- The CDC revised its Operational Strategy for K-12 Schools through Phased Prevention to reflect the latest science on physical distancing between students in classrooms. It now recommends that, with universal masking, students should maintain a distance of at least three feet in classroom settings. In turn, the Department is updating the first volume of its K-12 COVID-19 Handbook.
- For the final week of School Staff COVID-19 Vaccination Month, the CDC also posted videos of teachers and child care providers sharing why they got vaccinated and how they feel to be vaccinated (1, 2, 3, 4, 5, 6, and 7); launched a #SleeveUpforSchools Social Wall, with inspiring social media messages from school staff; and shared a recent briefing for school- and system-based leaders.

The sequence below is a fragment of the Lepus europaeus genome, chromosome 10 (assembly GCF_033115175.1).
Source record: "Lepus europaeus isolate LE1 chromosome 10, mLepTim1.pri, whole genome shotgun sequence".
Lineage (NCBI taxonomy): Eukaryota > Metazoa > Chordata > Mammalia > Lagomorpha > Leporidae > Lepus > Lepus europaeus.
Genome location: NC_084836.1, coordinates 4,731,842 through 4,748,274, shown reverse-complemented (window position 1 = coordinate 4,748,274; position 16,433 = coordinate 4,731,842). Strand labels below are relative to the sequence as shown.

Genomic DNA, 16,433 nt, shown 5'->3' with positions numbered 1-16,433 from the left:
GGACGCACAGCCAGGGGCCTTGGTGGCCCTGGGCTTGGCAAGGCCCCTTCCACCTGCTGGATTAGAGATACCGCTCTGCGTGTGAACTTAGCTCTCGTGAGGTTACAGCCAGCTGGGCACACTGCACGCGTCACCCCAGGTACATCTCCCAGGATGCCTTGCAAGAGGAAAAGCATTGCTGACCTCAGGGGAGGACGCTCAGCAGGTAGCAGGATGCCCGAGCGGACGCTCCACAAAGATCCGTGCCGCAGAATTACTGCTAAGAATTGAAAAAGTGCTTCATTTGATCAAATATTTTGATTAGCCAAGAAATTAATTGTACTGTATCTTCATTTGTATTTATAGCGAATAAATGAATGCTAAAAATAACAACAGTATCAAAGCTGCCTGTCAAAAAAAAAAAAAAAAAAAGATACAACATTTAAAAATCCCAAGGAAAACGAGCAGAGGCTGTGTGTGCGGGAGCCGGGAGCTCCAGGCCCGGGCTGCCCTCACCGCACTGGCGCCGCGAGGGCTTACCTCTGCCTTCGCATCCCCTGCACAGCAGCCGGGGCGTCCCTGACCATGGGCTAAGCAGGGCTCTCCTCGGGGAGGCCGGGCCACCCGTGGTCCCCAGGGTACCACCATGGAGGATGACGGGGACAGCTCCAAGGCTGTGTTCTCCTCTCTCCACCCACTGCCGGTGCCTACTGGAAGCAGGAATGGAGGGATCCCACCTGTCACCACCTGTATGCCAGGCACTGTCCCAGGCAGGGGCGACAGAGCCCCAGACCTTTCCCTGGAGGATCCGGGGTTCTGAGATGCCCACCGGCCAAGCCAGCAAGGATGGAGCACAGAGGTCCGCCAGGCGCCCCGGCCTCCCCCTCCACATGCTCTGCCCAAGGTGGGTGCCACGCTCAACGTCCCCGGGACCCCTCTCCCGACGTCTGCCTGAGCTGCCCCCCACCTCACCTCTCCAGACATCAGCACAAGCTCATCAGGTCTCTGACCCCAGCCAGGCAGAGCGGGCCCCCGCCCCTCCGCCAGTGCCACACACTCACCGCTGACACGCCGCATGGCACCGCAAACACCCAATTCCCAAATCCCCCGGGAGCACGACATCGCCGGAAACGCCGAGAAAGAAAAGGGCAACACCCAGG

Help is Here Tour
In the wake of the above announcements, senior Administration officials hit the road to spotlight how the ARP addresses education and child poverty.
On March 25, Vice President Harris and Secretary Cardona traveled to New Haven, Connecticut, where they participated in a listening session at a local Boys and Girls Club and visited the West Haven Child Development Center.
Next, on March 30, the Secretary traveled to Boston, where he toured an elementary school that had reopened, participated in a roundtable discussion with the mayor, superintendent, principal, and local educators, administrators, and staff, and visited a school staff vaccination site.
Then, on March 31, he traveled to Laurel, Delaware, where he visited another reopened elementary school.